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TJ Tedesco

View from Mount Olympus

By TJ Tedesco

About TJ

T.J. is team leader of Grow Sales, Inc., a marketing and social media services company operating at the intersection of compelling content, clear vision and quality communication practices. In this blog, fire is a metaphor for print. Hang on, this ride will be weird...

Prometheus crept into Mt. Olympus, stole fire, returned to the lowlands, ran from house to house distributing it, got caught, was chained to a rock, lost his liver to a huge ugly bird and was rescued by Hercules. Leveraging his fame, Prometheus started Fire Enterprises Inc.  (FEI). Since fire was the hottest technology of the time, company success came fast and furious. Two generations later, fire isn't such an easy sale. Now led by Prometheus' grandson Org, FEI's growth is non-existent, competitors are pounding and prices are in the toilet.

Win 'Top-of-Mind' Positioning

Last time we introduced the concept behind this blog and gave you a quick rehash of the story of Prometheus. This week, Marka the marketer and Zoot the salesperson discuss the importance of “top-of-mind” in the fire industry. Remember: fire = print.

Today’s FIRE! Point:
Printing companies compete in super tough, service-based business environments. Winning “top-of-mind” market position is critically important for long-term success in this or any industry. When a “key business influencer” has a project that you’re equipped to handle, your name should immediately come to mind. Useful communications regularly delivered to these influencers are essential to winning “top-of-mind” positioning. Over the coming weeks and months, Marka, Zoot, Org and the rest of the tribe from Olympus will discover how to achieve this.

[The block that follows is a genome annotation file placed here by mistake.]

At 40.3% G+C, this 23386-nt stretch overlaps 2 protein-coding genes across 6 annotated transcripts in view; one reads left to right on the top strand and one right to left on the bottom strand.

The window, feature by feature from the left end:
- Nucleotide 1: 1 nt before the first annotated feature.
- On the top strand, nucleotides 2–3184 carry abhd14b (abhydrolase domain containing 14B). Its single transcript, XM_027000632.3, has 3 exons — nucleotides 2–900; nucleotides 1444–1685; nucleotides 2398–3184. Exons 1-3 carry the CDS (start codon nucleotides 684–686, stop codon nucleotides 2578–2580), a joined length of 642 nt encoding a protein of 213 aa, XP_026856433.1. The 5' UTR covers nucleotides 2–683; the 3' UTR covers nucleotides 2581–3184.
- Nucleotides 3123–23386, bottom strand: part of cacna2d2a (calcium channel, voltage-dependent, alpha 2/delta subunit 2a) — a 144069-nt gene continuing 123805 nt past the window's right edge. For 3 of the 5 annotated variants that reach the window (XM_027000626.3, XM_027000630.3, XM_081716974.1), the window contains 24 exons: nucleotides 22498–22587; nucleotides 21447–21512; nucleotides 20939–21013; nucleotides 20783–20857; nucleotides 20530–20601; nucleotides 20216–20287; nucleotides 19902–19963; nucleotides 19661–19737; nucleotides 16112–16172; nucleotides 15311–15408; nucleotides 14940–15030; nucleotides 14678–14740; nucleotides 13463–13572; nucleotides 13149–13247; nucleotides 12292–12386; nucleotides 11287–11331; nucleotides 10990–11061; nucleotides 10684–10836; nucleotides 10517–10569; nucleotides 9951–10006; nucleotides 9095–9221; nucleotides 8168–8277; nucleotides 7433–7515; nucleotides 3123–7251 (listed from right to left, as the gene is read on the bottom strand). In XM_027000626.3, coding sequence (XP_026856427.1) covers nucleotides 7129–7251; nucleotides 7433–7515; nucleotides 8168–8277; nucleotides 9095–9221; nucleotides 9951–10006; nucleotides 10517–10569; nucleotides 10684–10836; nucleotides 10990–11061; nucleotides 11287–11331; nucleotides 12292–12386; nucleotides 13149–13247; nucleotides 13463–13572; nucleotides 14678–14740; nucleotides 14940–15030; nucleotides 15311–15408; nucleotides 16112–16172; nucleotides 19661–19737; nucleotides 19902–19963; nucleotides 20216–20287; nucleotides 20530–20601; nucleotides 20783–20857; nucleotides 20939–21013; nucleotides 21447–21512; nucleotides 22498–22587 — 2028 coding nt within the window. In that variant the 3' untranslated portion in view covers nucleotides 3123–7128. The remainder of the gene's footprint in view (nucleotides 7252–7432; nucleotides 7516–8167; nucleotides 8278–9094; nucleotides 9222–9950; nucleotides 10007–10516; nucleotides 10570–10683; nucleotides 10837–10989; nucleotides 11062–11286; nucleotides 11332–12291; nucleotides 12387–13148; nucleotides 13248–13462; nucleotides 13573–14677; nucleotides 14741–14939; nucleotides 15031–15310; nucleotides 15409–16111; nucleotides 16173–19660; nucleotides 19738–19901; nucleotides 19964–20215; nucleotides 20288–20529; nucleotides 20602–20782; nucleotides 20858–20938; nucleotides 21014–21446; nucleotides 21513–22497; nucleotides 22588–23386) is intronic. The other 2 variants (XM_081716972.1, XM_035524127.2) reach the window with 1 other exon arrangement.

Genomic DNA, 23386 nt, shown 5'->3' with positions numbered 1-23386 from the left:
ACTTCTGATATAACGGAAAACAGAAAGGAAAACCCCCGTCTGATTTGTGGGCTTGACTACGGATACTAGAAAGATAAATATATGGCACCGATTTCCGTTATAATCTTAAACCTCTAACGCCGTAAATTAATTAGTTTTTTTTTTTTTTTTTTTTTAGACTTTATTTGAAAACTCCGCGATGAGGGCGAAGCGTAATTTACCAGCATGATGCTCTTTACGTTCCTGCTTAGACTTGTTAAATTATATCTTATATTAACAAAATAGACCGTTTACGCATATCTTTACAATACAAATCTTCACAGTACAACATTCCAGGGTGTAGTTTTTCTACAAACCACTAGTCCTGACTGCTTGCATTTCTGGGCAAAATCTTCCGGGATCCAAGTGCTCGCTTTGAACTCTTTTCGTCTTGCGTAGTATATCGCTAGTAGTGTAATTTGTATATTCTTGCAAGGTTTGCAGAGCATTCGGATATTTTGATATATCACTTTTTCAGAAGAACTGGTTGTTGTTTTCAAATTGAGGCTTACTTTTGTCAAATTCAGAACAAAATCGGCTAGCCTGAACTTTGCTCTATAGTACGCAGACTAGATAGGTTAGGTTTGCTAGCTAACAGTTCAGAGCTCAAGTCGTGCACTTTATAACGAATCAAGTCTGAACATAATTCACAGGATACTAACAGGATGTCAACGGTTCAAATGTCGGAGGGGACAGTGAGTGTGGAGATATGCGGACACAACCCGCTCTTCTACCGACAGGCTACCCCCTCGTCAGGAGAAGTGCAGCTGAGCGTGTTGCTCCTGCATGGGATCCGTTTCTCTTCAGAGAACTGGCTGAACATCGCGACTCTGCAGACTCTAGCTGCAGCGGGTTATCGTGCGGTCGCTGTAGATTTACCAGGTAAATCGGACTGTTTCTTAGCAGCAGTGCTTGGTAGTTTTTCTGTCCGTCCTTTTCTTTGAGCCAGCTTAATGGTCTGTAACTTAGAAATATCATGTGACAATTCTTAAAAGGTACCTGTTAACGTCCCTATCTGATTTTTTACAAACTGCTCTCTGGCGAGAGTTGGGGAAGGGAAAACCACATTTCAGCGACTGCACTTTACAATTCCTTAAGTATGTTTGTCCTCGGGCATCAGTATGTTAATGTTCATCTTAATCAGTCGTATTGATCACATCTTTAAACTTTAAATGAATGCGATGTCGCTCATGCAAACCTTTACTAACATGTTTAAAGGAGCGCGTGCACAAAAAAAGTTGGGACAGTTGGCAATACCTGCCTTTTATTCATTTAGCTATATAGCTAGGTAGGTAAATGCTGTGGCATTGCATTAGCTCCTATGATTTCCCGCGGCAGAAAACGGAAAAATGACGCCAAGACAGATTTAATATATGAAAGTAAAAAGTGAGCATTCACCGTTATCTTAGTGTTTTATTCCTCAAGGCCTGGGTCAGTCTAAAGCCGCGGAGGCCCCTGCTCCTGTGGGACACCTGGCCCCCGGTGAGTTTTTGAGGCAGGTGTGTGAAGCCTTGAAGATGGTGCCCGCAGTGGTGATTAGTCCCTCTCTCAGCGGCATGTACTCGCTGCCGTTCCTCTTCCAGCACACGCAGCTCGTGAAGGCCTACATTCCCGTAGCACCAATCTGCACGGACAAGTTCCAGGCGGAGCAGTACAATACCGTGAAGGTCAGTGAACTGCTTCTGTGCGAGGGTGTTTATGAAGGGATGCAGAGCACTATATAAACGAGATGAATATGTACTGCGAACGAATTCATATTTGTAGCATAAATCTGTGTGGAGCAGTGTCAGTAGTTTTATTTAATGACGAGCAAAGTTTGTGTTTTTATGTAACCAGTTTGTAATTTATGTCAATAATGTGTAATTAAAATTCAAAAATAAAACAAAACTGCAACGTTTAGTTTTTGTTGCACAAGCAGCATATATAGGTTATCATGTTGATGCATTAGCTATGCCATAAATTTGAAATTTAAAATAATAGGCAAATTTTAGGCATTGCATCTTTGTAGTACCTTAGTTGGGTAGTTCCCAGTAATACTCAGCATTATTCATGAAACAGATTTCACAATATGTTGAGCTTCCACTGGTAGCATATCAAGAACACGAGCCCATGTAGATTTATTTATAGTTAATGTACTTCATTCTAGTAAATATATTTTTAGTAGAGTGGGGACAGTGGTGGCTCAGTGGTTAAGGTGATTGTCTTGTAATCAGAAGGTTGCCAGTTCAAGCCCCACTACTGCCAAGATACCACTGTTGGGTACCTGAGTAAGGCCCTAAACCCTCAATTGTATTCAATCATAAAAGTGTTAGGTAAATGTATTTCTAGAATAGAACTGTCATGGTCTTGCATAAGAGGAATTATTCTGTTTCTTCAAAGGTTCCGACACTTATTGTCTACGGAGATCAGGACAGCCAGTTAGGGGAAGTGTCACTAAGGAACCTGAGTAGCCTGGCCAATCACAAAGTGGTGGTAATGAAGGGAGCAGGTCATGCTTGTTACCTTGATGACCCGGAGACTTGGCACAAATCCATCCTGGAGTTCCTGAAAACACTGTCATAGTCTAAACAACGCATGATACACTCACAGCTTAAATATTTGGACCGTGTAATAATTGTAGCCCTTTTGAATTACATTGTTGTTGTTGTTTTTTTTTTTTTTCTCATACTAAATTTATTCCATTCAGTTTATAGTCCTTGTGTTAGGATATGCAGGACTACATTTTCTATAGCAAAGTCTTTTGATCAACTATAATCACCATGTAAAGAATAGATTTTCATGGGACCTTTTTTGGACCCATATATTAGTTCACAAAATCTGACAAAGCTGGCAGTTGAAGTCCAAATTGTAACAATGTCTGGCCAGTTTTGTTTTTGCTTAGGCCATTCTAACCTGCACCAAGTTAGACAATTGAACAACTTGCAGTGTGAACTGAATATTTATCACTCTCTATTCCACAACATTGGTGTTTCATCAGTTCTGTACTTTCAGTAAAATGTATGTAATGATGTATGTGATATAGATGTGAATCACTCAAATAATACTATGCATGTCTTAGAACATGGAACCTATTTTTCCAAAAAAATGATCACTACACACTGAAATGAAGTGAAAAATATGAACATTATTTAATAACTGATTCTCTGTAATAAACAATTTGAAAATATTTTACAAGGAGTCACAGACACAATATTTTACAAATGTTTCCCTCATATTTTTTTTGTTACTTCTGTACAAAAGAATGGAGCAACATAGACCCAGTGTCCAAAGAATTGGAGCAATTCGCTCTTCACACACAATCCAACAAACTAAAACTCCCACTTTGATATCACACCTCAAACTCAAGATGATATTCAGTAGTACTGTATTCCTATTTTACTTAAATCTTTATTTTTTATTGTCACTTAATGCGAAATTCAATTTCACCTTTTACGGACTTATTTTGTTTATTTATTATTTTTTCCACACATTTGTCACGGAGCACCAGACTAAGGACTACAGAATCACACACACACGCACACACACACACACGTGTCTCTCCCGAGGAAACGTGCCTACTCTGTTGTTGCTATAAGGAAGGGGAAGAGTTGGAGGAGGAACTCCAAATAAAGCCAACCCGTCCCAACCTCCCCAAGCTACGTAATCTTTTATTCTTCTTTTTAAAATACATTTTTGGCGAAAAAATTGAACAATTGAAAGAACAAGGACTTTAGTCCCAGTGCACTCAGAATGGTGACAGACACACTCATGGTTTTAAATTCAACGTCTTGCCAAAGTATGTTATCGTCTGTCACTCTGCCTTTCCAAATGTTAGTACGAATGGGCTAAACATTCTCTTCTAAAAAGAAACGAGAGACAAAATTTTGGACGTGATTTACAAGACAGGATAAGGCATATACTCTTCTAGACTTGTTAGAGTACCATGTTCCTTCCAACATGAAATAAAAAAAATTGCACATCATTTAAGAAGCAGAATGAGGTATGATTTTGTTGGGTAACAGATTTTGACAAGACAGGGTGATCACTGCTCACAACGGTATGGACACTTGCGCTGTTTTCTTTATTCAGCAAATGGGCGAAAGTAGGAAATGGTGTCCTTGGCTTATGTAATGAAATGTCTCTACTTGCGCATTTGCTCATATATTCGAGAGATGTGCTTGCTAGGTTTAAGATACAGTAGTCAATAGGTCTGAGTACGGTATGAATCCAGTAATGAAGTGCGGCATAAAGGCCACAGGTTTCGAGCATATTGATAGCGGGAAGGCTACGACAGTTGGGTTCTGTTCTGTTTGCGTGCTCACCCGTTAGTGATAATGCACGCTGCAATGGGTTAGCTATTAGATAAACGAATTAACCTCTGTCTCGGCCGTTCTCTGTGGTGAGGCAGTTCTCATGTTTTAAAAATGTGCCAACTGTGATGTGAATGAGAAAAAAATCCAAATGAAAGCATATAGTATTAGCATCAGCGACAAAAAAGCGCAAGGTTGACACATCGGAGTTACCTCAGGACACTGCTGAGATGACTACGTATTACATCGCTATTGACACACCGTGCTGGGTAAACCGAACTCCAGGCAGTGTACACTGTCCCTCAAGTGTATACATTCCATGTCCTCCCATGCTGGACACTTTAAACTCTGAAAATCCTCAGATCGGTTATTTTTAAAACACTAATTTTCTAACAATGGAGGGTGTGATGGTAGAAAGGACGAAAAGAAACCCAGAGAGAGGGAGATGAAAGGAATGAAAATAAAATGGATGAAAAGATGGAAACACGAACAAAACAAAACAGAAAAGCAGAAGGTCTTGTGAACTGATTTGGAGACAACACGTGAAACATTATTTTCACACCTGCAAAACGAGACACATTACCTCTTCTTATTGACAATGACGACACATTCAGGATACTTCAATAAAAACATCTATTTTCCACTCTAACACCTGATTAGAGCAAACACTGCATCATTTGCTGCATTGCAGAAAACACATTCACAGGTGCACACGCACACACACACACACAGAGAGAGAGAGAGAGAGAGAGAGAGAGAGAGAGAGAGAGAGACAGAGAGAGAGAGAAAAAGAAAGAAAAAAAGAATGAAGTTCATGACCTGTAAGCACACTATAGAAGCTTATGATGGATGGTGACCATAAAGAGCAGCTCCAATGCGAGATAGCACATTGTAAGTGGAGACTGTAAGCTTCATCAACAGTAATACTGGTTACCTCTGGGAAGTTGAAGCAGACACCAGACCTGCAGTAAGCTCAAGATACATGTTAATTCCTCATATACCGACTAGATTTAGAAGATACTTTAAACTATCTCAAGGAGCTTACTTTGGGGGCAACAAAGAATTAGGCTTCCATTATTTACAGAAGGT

*    *    *

Marka and Zoot sat across from each other in the cavernous boardroom of Fire Enterprises, Inc. (FEI). Sales were slower than a chariot with one wheel and worry was pervasive through the organization.

“All players in the hearth and fire lighting industry compete in a super-tough, service-based business environment,” Marka started. “Therefore, winning ‘top-of-mind’ market position is critically important for our long-term success. If a ‘key business influencer’ needs what we provide and our name immediately comes to mind, then we’ve won ‘top-of-mind’ market position in that individual’s head. Does this mean we’ll get the business? Not necessarily, more than likely, we’ll get a sales inquiry and business opportunity. What we do with this depends on how comfortable our prospect is with FEI and our value proposition.”

“How do we start?” Zoot asked. “Olympus is a big area with lots of people and hearths. It’s too much territory for my sales runners.”

“That’s what we’ve been talking about,” Marka said. “Marketing is a cheaper way of influencing more people than our runners ever can.

“Is it as effective, though?” Zoot asked.

“Good question,” Marka said. “No, because people like dealing with other people most of the time. However, a sales visit costs dozens or even hundreds of times as much as a well-executed marketing ‘touch.’ When we factor in cost ‘per impression,’ the answer is absolutely yes.”